The third weekend in October in Richmond Hill, Georgia stirs excitement about the Great Ogeechee Seafood Festival for locals and non-locals alike. The taste of fried shrimp, seafood gumbo, Lowcountry boil and much more draws crowds as large as 30,000 plus. During the day, families and children fill JF Gregory Park eager to ride the enamoring carnival rides and play games, often resulting in the winning of a large stuffed animal or a live goldfish to take home as the new household pet.
At night, the park fills with large crowds ready to enjoy live music acts, usually featuring a popular headlining artist. From Travis Tritt, Greg Allman and the Blues Brothers to Journey, Charlie Daniels Band, and Joe Nichols, the Saturday evening show is always the main event. Richmond Hill-Bryan County Chamber CEO, Kathryn Johnson says, “It’s sure to be a rockin event! We are excited to announce Blackberry Smoke will headline Saturday night’s show.”
The large crowds—day and night—make this a great place for local vendors and businesses to easily showcase their work to the masses. From beautiful artwork and jewelry to t-shirts and handmade knives, there is something for everyone to shop for and appreciate. But the importance of this giant local opportunity lies in the fundraising ability for local non-profits and small businesses.
If you have been to the Great Ogeechee Seafood Festival, then you have more than likely seen the Boy Scouts picking up trash or selling their delicious peach cobbler, but what these boys take away from the event is much more than just taking out trash or passing out food. Boy Scouts Troop 400 Scout Master, Jason Whitaker states, “Troop 400 depends on income received during the Seafood Festival to fund scouting events such as campouts, service projects, and summer camps.” Jasons’s wife, Lea, expands on this, “Having the boys prepare and sell the fresh peach cobbler, funds a huge portion of our year. It’s what keeps the Troop running.
The boys who work have the opportunity to help pay their way to camps, this way they are invested. They learn relational skills by interacting with the community. Our boys also help keep the park clean throughout the entire weekend and carry off trash for all of the vendors… Definitely not a glamorous job, but it teaches the boys how to serve their community. It is a long weekend for Troop 400, but we all look forward to it!”
The original intent behind the creation of the Seafood Festival was to raise money for local non-profit organizations; this event continues to be the most successful annual local fundraiser for non-profit organizations and local businesses. The success of the event is due to the more than 300 volunteers led by members of the Richmond Hill/Bryan County Chamber of Commerce and its Seafood Festival Committee. The amount of dedication, time, and energy it takes to pull off such an event is tremendous, yet year after year it is done and continues to get better and better. 2020 brought with it the COVID 19 pandemic, resulting in the cancellation of the festival. In 2019, the festival was cut short due to a tropical storm making Richmond Hill its path. Two years of a non-event left many organizations in desperation.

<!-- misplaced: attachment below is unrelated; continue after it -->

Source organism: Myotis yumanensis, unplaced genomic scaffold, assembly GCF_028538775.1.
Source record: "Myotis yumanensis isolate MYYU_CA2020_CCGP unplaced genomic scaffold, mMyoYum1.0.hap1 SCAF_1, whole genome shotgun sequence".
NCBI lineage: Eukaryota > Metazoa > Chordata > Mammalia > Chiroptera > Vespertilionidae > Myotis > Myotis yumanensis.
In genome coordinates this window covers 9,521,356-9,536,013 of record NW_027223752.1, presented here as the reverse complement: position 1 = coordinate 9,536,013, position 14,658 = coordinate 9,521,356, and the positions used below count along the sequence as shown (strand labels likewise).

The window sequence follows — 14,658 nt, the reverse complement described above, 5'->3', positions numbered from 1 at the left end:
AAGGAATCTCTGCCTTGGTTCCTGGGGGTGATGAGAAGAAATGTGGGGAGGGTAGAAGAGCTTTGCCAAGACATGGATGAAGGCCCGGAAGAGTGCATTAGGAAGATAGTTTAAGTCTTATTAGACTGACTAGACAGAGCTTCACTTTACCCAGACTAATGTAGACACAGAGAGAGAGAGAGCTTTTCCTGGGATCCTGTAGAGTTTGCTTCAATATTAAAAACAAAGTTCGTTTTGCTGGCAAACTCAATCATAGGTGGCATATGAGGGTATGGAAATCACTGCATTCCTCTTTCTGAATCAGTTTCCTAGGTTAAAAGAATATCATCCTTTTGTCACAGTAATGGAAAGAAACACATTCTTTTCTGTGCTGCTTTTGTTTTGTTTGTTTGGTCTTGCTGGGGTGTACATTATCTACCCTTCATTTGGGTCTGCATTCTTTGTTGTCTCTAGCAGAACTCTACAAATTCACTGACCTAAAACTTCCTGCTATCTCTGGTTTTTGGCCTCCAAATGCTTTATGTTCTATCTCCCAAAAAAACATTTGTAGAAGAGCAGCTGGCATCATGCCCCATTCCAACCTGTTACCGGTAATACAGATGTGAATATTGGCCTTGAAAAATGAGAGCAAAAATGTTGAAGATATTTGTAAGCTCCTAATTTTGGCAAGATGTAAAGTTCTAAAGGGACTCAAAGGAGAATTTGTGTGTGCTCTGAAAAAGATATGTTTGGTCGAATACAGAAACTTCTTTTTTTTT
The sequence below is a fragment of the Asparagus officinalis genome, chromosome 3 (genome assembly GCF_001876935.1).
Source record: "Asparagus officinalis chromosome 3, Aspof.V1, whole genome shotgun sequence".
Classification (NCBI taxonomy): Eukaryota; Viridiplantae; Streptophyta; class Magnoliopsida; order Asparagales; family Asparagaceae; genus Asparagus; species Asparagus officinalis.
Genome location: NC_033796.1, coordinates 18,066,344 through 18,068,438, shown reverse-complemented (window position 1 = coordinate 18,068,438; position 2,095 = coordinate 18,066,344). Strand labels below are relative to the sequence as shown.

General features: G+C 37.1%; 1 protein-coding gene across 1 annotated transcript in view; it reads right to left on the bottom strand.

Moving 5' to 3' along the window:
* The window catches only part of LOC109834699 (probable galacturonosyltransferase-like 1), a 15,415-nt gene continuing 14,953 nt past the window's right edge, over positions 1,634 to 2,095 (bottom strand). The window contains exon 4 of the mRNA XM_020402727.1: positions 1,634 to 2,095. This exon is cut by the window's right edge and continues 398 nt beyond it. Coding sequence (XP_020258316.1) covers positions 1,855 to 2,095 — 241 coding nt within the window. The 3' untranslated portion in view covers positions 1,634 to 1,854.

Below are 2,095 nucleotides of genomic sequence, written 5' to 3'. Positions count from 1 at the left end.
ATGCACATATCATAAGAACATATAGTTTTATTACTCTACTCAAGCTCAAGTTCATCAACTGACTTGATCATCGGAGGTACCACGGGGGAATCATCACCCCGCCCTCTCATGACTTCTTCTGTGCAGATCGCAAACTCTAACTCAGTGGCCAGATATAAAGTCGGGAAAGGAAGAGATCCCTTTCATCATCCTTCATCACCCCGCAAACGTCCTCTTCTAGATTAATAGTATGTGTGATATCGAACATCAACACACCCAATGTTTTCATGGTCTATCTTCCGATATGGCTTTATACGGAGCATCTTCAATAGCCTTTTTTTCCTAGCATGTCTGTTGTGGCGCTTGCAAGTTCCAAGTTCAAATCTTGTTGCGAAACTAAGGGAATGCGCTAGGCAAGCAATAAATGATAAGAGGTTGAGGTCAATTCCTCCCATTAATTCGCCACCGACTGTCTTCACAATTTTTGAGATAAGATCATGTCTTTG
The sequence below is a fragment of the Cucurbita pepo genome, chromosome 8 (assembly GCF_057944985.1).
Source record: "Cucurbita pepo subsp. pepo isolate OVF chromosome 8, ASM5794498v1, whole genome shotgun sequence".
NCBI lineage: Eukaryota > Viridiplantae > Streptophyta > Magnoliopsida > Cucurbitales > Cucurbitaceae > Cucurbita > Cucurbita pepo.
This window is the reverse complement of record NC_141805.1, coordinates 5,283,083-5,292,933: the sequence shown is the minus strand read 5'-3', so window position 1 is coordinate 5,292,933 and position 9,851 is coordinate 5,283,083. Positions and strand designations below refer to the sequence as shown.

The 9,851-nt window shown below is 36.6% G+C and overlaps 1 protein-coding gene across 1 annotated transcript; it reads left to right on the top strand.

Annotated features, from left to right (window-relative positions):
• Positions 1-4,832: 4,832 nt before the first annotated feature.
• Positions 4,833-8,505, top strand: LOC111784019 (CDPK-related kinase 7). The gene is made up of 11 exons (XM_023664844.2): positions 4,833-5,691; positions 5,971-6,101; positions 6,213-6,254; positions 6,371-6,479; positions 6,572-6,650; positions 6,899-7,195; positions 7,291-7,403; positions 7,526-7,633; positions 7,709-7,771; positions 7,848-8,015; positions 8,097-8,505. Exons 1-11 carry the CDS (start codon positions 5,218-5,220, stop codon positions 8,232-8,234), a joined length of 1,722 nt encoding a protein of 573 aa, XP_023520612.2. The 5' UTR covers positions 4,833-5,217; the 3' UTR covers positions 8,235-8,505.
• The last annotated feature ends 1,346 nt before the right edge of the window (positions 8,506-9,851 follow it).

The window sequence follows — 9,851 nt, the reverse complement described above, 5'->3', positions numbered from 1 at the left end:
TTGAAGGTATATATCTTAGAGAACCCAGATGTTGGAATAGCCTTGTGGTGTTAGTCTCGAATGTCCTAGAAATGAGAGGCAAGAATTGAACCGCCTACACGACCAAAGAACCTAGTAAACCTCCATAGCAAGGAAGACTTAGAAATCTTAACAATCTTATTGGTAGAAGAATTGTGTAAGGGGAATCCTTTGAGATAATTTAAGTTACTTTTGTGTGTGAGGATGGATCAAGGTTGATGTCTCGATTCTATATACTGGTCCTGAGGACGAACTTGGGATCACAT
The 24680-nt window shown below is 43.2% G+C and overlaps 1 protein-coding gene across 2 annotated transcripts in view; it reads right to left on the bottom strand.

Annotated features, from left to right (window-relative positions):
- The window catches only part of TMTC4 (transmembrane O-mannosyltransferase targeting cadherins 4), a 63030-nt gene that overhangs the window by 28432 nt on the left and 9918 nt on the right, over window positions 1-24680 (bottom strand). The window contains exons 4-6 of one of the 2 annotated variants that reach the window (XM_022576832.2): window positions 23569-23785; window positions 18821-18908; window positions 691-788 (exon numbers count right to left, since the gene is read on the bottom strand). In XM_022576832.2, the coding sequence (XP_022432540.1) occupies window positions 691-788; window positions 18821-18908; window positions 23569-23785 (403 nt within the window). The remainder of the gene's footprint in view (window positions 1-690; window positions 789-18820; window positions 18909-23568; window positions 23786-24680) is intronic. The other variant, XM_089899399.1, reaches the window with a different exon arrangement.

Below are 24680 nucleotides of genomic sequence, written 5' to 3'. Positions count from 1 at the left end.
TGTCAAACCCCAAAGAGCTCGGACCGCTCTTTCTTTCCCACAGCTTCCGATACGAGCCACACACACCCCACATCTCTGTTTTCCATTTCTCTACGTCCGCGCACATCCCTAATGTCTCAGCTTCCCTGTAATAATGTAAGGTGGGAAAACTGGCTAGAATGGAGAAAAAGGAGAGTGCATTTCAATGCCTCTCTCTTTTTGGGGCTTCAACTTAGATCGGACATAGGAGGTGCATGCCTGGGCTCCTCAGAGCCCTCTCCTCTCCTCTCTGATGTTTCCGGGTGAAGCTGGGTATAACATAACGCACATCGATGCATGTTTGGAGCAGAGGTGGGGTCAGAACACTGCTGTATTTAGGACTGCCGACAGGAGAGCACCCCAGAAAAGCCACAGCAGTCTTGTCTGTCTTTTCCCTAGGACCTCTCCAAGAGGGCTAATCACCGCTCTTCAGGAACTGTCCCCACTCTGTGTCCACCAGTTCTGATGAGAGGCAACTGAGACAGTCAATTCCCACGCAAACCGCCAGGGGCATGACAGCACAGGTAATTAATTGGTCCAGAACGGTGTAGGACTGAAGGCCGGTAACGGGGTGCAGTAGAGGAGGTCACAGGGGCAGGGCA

Christy Sherman, Executive Director of the Richmond Hill Convention and Visitors Bureau, explains the significance of the event, “The Great Ogeechee Seafood Festival is an important local economic driver in Richmond Hill. Not only is it a major fundraiser for local organizations, but it increases jobs, sales tax, hotel/motel revenue, and ripples through the community–affecting tourism and non-tourism businesses. It brings local residents and business owners together and raises awareness to visitors about what else we have to offer, including lodging, dining, and other events and attractions.”
Overall, tourism provides $52 million in economic impact locally according to the latest numbers provided by the Richmond Hill Convention & Visitors Bureau (2019), supporting 425 jobs and contributing $2.26 million in state tax revenue and $1.56 million in local tax revenue. Each Bryan County household would need to be taxed an additional $293 per year to replace taxes generated by tourism economic activity. “The pandemic disrupted the travel and tourism industry in Richmond Hill, across the state, and around the world. But, with more Americans now in a travel-ready state of mind, we are optimistic that leisure travel will continue to increase.”
Kathryn Johnson reiterates, “The Great Ogeechee Seafood Festival is more than just a festival. It is a community event that supports the Chamber, local non-profits, businesses, hoteliers, and more. From a chamber perspective, not having the festival means losing hundreds of thousands of dollars in this community as a whole. For us specifically, the funds support our staff, local projects for the community, and has enabled us to keep our membership dues low. Additionally, over the years our board has proudly been able to reimburse all non-profit vendors their festival booth deposit in an effort to help them raise as many funds as possible in the three-day period. We look forward to putting on another fun-filled and entertaining festival this year so save the date! Advanced purchase tickets will be on sale later this summer.”